First of all, a little explanation of the jargon.  Trade facilitation is about improving customs administration, and the necessary infrastructure to move goods across borders.  Sounds boring, but the losses to otherwise efficient trade from these kinds of bottlenecks at the border, whether do to as corruption and incompetence, or just inadequate resources or out-of-date technology, are real.  One may question whether, however, the WTO, or indeed any set of legal rules, is up to tackling this kind of issue: it seems more a matter of institution-building, support for new technology and infrastructure, and rule of law/governance activities such as training of officials and redesign of domestic agencies.  In other words, if anything, the World Bank’s and regional development banks’ sort of thing, not the WTO’s.  Thus, I myself have in the past expressed skepticism about how much the WTO can do in this area.  (An excellent guide to the TFA by Ole Miss law professor Antonia Eliason can be found here).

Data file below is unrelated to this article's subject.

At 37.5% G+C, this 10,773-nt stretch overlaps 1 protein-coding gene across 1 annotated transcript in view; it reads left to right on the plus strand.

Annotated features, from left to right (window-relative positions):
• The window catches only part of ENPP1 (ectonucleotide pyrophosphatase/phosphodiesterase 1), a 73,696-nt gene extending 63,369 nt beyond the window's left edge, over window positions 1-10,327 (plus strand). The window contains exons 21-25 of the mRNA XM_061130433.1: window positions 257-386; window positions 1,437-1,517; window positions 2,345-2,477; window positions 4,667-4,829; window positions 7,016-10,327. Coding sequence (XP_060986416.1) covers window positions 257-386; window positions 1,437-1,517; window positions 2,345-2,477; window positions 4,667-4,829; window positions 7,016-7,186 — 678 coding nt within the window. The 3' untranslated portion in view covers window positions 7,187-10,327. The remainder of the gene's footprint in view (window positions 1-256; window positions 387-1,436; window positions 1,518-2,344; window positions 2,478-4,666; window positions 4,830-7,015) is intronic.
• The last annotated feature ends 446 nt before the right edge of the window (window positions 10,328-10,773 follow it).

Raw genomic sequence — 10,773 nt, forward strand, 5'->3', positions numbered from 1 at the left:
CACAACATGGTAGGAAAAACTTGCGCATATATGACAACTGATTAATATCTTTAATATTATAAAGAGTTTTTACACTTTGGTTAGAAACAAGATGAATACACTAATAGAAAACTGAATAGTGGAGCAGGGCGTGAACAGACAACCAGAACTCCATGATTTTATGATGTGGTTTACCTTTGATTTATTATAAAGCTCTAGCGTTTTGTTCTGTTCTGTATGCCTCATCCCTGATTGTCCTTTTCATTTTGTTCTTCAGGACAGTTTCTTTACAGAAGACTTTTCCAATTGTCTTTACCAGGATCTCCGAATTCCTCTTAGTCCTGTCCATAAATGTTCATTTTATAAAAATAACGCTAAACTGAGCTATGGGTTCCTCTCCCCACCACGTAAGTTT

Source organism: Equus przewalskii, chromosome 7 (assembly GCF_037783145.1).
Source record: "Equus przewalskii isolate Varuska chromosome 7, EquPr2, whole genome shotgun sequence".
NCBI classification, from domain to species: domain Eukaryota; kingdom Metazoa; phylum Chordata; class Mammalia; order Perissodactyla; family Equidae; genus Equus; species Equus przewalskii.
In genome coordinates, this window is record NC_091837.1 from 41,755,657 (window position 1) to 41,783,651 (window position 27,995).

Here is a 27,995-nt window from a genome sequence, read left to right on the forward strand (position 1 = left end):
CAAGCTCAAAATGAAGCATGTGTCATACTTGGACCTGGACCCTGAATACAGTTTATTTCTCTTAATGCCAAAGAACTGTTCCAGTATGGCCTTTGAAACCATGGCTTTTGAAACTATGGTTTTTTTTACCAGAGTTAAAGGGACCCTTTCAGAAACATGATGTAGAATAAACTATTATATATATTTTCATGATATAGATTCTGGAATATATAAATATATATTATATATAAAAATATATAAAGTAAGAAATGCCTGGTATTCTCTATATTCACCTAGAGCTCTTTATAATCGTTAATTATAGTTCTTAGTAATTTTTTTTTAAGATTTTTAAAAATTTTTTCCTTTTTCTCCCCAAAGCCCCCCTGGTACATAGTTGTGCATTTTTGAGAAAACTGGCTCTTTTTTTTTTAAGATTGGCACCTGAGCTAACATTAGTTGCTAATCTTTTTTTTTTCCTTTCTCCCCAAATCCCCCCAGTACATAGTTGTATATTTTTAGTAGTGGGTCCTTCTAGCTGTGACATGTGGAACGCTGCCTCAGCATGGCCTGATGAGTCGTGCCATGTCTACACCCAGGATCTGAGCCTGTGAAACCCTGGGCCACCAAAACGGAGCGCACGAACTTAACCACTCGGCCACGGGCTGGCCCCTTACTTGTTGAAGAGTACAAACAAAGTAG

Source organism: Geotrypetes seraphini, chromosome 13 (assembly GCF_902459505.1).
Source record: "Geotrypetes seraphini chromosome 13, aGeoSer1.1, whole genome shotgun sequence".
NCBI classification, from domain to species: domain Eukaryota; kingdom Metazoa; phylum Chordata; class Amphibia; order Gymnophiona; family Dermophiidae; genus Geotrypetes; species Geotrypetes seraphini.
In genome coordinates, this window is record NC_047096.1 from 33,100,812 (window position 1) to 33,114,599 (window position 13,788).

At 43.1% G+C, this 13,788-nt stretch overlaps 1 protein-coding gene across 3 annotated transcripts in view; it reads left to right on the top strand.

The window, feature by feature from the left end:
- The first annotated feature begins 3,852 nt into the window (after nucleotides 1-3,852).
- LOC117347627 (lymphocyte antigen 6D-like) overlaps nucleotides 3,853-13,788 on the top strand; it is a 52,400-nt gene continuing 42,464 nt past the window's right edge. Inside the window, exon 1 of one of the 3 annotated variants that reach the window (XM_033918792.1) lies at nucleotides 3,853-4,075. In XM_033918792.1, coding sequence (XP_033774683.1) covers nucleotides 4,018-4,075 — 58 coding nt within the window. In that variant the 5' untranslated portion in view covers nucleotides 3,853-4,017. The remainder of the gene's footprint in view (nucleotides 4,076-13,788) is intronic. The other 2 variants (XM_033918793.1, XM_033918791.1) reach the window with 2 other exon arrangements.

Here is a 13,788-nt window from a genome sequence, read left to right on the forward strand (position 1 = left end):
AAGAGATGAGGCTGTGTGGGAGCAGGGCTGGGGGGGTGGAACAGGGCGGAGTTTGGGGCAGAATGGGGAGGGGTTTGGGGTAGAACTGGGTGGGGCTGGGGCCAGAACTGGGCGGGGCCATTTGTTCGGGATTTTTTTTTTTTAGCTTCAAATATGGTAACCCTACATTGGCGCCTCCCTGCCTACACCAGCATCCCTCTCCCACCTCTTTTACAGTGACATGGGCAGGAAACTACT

Yet, as Ruti Teitel and I have argued in our essay “Beyond Compliance,” the effects of international legal norms can’t be gauged simply in terms of rules compliance and what comes out of it.  International agreements can create dynamic effects, changing the incentives of actors, and unleashing forces for change, even some not anticipated by the drafters.  I would argue the TFA is just such an agreement.  First of all, it is tied explicitly to financial support for improvement in customs administration and infrastructure in developing countries.  Of course, merely signing the TFA won’t guarantee all of the funds.  But it will create a strong basis for prioritization of this agenda in development banks and aid agencies.  Second, the TFA is, in its structure, a ground-breaking WTO Agreement.  Unlike the “one size fits all” approach reflected in many of the Uruguay Round WTO treaties, where “special and differential treatment” for developing countries was largely lip service, the TFA allows developing countries to implement at a pace suited to their individual situations, to revise those timetables in light of changing circumstances, and it reflects the very important principle that commitments should be matched to capacities.  Thus, the TFA is perhaps the first genuine deliverable of the promise that Doha is a “development round”-that trade treaties will now be done at the WTO in a development-friendly way, with flexibility that reflects the diversity of the Membership, and the complex and fast changing environment of globalization in which developing-country (indeed all )Members operate.  But there is a further “beyond compliance” point here. Trade facilitation has, understandably, been conceived in the WTO as improvement of customs administration with a view to making it easier to get goods across the border.   But better technology, more competent and less corrupt customs administration, and improved information exchange between customs and other governmental authorities in importing and exporting countries can also address the reverse problem–too much trade in illegal or toxic goods.  Here, one thinks of smuggling in endangered species, for instance.  I’ve mentioned to folks at the CITES (Convention on International Trade in Endangered Species) Secretariat that they should pay attention to the work at the WTO on trade facilitation.  Enlisting constituencies concerned about “bad” trade in the goal of improving the way customs and related infrastructure works, may realize a potential for the TFA that its drafters hadn’t even thought about.